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Softube Console 1 MKII

Softube Console 1 MKII

4.65 4.65 out of 5, based on 2 Reviews

There's a reason for the bold caption on the box!

27th August 2017

Softube Console 1 MKII by ISotirov

  • Sound Quality 5 out of 5
  • Ease of use 5 out of 5
  • Features 4 out of 5
  • Bang for buck 5 out of 5
  • Overall: 4.75
Softube Console 1 MKII


The software operating the Console 1 is very user-friendly with a slick overview. The integration with PT is incredible. The way it takes control over your Softube and UAD plugins is great. There is of course room for improvement in future, but the team behind it is solid and working hard.

I know the Console 1 is marketed as a midi controller for your very expensive Softube and UAD plugins, but that’s not what hyped me up to write this review. I think the cherry on the cake is the SSL4000 Channel Strip that came with it. This is a very disputed area where some people are not as pleased as me from it’s performance, but I think a lot of it comes down to taste.

For those of you who are unfamiliar with the functionality - the plugin can not be loaded on a track without the Console 1 plugin. It’s created with close collaboration with SSL and I think the performance of the Gate, EQ and Compressor are superb. Yes, there are cheaper alternatives and other compressors out there, but I want to compare apples to apples. Having used the Waves and UAD versions of the channel strip I can say this one is my favourite as quality and performance.

BUT WAIT! There’s more… Softube’s take on the SSL4K channel strip includes a “Shape” control in the Gate section, which is essentially a Transient Designer. I must say here I’m a huge fan of the original Transient Designer and the Shape control is spot on. Not the same, but it has it’s own charms.

Another bonus to the SSL4K is the Drive control and the Character control for the Drive (basically a harmonic distortion). I found that the Drive set on 5 brings you that sweet warmness of the analog SSL4K. It has a similar flattening to a tape machine, but if you are looking for that glue this will make you happy.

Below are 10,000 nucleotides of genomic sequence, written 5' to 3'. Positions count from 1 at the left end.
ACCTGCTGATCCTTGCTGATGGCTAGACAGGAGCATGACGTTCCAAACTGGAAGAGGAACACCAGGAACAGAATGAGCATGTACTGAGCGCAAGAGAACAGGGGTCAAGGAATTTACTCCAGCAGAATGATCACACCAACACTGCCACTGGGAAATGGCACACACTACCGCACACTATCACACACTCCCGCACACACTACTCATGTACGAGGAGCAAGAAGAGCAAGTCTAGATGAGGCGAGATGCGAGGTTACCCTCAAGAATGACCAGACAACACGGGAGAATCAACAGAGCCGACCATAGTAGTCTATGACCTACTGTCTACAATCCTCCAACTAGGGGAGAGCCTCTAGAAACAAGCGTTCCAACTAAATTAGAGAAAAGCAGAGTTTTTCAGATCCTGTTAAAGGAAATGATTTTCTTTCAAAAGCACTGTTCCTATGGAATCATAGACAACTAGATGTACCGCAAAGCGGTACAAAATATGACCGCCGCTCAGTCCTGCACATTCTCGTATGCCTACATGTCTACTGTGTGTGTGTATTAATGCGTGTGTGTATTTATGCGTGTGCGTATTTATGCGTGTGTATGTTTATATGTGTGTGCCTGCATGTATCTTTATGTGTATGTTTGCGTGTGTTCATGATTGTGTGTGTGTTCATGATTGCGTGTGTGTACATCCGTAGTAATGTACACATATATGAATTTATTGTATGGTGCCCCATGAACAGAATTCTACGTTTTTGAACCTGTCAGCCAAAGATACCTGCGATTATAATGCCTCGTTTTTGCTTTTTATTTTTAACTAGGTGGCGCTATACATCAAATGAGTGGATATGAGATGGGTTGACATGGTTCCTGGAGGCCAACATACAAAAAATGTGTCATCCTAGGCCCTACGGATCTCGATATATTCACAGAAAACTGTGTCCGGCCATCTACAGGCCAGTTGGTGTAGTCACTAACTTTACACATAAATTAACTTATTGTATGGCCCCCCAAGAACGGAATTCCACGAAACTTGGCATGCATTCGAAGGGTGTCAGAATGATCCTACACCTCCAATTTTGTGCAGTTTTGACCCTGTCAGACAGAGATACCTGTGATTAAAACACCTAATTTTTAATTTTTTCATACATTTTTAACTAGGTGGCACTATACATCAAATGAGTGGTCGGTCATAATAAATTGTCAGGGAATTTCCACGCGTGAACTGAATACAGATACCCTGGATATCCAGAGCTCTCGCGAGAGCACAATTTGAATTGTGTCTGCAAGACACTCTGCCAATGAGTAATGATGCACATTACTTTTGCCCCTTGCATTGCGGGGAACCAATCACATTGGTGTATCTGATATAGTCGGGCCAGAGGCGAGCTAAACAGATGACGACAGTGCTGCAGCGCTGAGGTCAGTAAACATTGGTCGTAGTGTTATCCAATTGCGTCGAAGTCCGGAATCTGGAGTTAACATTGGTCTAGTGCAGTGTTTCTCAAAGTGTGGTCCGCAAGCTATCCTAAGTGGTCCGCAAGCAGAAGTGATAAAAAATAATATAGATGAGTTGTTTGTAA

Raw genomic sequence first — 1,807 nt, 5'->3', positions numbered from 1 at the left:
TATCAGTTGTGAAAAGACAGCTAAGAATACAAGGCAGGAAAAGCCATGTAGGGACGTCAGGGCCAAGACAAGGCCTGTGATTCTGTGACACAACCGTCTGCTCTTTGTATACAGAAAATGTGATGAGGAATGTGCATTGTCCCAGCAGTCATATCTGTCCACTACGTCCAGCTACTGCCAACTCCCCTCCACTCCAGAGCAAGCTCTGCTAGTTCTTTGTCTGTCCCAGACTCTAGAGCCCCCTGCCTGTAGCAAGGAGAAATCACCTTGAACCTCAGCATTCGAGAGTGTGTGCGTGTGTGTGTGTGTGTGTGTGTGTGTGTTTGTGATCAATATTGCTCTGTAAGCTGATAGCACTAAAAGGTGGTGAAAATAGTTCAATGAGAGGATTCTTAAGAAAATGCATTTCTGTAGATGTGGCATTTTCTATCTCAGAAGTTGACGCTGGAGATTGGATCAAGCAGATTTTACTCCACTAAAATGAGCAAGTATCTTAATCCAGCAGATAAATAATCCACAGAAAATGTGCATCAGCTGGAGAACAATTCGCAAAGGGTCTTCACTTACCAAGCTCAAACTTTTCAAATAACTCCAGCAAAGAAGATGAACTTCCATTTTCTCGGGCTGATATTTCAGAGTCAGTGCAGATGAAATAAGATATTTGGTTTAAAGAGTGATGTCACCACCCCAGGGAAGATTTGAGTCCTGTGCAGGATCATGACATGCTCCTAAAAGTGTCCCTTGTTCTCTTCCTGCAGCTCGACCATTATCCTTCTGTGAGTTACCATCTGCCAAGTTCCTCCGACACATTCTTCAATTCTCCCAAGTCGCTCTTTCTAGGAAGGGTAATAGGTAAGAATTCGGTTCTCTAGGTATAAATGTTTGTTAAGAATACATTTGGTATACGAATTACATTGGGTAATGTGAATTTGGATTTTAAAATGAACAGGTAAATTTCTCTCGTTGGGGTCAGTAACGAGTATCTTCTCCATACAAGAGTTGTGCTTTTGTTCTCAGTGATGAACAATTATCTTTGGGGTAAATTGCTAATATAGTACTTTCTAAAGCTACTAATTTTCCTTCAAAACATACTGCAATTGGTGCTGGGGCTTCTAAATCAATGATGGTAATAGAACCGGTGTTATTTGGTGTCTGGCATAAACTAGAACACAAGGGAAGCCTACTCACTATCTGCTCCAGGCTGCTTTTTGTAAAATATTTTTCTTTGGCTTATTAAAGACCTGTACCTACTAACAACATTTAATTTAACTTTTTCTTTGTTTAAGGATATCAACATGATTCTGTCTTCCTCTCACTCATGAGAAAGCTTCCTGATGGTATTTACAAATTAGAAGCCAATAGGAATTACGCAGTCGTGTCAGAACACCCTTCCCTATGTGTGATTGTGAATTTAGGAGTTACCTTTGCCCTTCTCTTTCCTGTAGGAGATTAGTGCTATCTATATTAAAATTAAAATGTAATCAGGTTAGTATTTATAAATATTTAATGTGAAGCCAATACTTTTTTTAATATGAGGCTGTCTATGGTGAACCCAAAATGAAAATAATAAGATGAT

Even though the compressor is not breathtaking it’s nice of them to throw in a parallel option. The Console 1 has a few more cards in the sleeves like external side-chaining and changing the order of the different processors.


Let’s put a different perspective on the price and move aside from the comparison with other midi controllers. UAD’s SSL4K goes for £229. Their price of the Transient Designer is £149 and a decent drive and harmonic dist will cost you another £100-150. That all comes to around £500, which is higher then the price tag of the Console 1 (£420). It is already worth your money and I haven’t even touched on all of the perks I mention earlier like all it’s capabilities as a midi controller or the benefits of saving individual histories in each instance where the plugin is opened. Yes, you can scan across every change you made on each Console 1 plugin and come back to it, which is unseen in DAWs.


I know the integration has improved from the MK1 and it will keep upgrading as the team keeps moving forward. The list of plugins integrated with the Console 1 will expand.

Even though you can load individual plugins from Softube and UAD in the Gate, EQ and Comp you can’t load your UAD channel strips. If you want to load in whole channel strips you have to buy them separately. At first I was disappointed that I can’t take advantage of my UAD API Channel Strip for which I already paid a bag of money. To my surprise the Console 1 was able to strip down the different components of the API and load individually the Gate, EQ and Comp. Talk about integration… Yes the software is smart!


This thing is a heavy war tank and the crew inside is listening to Miles Davis and drinking red wine, dressed in tuxedoes. It feels very rigid and solid yet the oily and slick movement of the knobs makes you feel special. My only comment would be the little white buttons, which feel a bit wobbly. I do feel somewhat comfortable spilling a pint on it and dropping it from my desk, but let’s not turn this into an iPhone drop test.


If you own a small UAD chip like the one in the Apollo Duo, the bad news is that you wont be able to load tons of UAD plugins, but you already know this. The good news is that you can load a ton of SSL4Ks, because unlike the rest of your UAD library they are actually loaded through the internal CPU of your computer.

If you plan to use the Console 1 to it’s max potential you will have to upgrade to a Quad or Octo. In my case I’m taking advantage of my Duo and Octo to compensate for the weak i5 in my MacBook Pro.


I know many of you are probably asking the same question that was going through my head before I bought the MK2. “Why should I buy a midi controller when I can use my mouse and keyboard? It’s an unnecessary expenditure and instead I can buy another plugin or two.”

Here is my answer: